The presence NTRK gene fusions is one of the eligibility requirements for the recently FDA-approved therapy Vitrakvi (larotrectinib), a therapy indicated in adult and pediatric patients with solid tumors regardless of the type of tumor. NTRK gene fusions have been described in many cancers at various frequencies including common cancers such as lung, thyroid, and colorectal cancers.
Neuro-oncology is a complex field undergoing rapid changes with the advancement and evolution of sophisticated genetic testing. Evidence continues to grow in support of broad molecular and cytogenetic analysis for patients with brain tumors.
Mayo Clinic pathologists, researchers, and a wide spectrum of allied health staff are in National Harbor, Maryland for the 108th United States and Canadian Academy of Pathology Meeting. Visit us at booth #510 to discuss how our testing can integrate with your practice.
This week’s Research Roundup highlights how the EZH2 cooperates with gain-of-function p53 mutants to promote cancer growth and metastasis.
This week’s Research Roundup highlights the diagnostic accuracy of echocardiography and intraoperative surgical inspection of the unicuspid aortic valve.
Genetic alterations in low-risk prostate cancer diagnosed by needle biopsy can identify men that harbor higher-risk cancer in their prostate glands, Mayo Clinic has discovered.
Researchers at the Mayo Clinic Center for Individualized Medicine have discovered that large chromosomal rearrangements present in mesothelioma could make it possible to understand which patients are likely respond better to immunotherapy.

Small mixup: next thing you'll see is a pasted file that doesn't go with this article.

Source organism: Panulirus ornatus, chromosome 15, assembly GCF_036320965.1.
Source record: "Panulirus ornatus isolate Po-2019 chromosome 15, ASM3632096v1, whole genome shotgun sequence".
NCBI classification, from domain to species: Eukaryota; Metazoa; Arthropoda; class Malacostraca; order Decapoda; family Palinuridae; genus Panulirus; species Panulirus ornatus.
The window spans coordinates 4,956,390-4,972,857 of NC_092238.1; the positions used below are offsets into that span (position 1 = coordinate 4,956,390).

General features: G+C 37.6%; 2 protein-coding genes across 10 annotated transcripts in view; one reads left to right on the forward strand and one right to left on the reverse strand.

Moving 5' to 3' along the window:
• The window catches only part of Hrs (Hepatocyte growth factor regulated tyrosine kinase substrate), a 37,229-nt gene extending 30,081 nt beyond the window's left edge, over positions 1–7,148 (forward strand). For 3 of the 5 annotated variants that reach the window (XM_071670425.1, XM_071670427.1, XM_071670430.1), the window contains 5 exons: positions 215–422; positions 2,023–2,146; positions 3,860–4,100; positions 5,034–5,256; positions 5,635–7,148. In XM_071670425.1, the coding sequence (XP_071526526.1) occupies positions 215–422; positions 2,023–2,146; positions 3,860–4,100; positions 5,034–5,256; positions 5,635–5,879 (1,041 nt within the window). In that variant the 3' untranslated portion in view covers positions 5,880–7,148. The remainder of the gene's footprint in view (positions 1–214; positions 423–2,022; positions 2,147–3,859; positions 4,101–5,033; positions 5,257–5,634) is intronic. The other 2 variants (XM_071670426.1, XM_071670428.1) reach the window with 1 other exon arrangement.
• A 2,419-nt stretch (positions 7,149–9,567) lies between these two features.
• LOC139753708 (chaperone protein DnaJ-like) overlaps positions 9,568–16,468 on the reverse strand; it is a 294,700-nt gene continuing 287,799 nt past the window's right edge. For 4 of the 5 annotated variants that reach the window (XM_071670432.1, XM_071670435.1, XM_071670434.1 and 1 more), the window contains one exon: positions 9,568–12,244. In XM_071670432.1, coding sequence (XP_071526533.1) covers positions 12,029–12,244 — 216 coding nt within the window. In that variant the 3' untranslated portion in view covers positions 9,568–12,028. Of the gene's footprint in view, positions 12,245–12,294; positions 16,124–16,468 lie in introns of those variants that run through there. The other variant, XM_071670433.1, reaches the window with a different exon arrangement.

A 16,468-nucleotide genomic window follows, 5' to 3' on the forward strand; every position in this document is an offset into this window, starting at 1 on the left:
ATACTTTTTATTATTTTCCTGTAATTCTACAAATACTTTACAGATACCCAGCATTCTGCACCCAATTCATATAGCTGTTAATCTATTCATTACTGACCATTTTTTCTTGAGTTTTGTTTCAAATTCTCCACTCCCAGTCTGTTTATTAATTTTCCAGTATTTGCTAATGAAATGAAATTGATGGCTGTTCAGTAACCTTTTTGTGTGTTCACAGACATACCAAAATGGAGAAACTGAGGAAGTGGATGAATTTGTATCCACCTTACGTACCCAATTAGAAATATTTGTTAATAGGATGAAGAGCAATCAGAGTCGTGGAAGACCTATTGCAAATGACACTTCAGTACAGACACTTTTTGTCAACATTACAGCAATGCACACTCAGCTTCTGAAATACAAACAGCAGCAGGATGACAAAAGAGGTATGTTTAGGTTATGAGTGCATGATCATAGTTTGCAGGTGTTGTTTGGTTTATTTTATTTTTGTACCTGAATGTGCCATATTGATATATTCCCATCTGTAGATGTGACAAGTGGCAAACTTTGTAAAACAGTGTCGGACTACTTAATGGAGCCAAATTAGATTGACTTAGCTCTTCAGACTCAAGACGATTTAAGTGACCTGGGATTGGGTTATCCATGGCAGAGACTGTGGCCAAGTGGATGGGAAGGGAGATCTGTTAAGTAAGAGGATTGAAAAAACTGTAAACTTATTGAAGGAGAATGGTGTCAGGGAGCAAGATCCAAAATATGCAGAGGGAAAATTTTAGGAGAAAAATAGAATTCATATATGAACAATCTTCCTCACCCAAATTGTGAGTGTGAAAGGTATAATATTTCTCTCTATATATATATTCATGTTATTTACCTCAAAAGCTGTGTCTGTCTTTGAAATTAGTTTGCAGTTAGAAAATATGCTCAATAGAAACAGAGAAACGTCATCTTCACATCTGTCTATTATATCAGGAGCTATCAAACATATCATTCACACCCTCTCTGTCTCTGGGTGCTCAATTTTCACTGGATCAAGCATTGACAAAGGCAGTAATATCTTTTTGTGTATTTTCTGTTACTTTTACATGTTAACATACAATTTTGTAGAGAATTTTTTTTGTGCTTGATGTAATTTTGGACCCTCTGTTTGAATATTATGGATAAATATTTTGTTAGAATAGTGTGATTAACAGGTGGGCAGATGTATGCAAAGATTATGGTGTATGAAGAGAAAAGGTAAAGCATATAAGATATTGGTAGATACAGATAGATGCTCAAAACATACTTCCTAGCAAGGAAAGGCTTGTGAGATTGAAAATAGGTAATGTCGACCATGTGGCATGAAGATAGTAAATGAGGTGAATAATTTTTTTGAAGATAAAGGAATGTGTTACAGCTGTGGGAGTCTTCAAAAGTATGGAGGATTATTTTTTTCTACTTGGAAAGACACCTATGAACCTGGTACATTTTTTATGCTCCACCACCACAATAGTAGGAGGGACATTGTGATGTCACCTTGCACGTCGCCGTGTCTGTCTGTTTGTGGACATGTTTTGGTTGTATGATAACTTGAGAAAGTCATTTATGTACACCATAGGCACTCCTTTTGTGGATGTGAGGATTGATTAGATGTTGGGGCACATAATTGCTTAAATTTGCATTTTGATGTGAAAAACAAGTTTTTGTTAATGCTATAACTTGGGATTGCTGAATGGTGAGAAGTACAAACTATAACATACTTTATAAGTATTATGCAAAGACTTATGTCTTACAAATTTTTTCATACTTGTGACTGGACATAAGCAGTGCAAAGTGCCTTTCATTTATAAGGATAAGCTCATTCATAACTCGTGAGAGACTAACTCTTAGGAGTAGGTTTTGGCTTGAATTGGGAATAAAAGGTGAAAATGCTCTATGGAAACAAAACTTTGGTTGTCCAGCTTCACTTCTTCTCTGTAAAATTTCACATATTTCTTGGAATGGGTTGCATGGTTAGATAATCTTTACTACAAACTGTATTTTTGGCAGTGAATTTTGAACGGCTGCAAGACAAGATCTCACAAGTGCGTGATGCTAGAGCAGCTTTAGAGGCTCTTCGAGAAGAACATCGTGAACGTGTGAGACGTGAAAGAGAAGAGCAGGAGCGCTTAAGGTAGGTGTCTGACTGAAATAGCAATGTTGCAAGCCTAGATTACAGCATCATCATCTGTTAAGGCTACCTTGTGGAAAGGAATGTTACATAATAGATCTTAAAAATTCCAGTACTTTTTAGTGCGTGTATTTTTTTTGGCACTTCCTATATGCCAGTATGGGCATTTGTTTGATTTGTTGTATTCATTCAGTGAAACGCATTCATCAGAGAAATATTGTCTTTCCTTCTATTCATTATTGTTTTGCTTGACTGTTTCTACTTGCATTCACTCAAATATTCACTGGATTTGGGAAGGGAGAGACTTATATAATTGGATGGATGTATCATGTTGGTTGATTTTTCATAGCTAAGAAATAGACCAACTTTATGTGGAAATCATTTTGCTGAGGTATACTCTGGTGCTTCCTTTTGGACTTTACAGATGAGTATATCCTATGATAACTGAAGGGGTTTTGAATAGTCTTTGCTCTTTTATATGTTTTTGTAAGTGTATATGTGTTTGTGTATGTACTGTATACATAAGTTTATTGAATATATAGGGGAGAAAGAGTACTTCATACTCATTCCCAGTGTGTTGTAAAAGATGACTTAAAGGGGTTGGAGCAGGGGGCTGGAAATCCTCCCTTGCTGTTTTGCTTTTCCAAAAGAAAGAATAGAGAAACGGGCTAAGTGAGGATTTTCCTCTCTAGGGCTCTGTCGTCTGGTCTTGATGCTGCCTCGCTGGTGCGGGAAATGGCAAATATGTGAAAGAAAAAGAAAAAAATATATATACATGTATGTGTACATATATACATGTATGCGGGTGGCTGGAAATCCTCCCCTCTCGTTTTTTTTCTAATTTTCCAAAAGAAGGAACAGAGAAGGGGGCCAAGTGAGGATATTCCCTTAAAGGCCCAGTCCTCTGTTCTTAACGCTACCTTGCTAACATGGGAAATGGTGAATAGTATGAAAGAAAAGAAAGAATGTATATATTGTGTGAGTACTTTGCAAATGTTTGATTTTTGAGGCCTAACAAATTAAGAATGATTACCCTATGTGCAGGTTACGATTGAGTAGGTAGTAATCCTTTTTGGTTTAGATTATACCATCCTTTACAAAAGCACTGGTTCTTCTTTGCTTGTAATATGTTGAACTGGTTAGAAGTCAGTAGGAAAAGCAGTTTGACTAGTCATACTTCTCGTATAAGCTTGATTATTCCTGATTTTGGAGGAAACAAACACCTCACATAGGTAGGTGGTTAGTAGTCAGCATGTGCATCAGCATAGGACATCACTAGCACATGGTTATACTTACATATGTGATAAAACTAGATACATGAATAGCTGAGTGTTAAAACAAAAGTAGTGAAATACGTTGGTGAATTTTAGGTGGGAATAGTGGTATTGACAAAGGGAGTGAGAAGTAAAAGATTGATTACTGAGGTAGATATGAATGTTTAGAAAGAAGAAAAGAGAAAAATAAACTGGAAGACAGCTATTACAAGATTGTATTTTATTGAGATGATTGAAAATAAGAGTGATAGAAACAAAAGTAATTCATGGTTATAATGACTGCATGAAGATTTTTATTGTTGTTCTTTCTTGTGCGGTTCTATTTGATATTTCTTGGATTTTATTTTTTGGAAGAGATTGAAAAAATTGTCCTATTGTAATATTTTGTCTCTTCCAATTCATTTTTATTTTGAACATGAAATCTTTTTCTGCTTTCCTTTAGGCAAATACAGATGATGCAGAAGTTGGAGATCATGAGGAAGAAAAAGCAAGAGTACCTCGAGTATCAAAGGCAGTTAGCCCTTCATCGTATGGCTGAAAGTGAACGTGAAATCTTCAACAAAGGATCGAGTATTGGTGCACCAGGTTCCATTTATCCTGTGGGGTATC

AMA PRA Category 1TM / ABPath MOC
April 15–16, 2019 | Minneapolis, Minnesota
This comprehensive, case-based conference will prepare attendees for both common and uncommon clinical scenarios where molecular testing should be applied in a cost- and time-effective manner.
Robert Jenkins, M.D., Ph.D., a pathologist and cancer geneticist at Mayo Clinic, provides an overview of the new neuro-oncology expanded gene panel and chromosomal microarray testing available through Mayo Medical Laboratories. He discusses which types of patients should be tested, how these tests improves upon previous methods, and what clinical action can be taken from the results of this testing.
Researchers at Mayo Clinic have identified three specific gene types that account for a known two- to three-fold increase in myeloma diagnoses among African-Americans. Researchers also demonstrated the ability to study race and racial admixture more accurately using DNA analysis. The findings were published today in Blood Cancer Journal.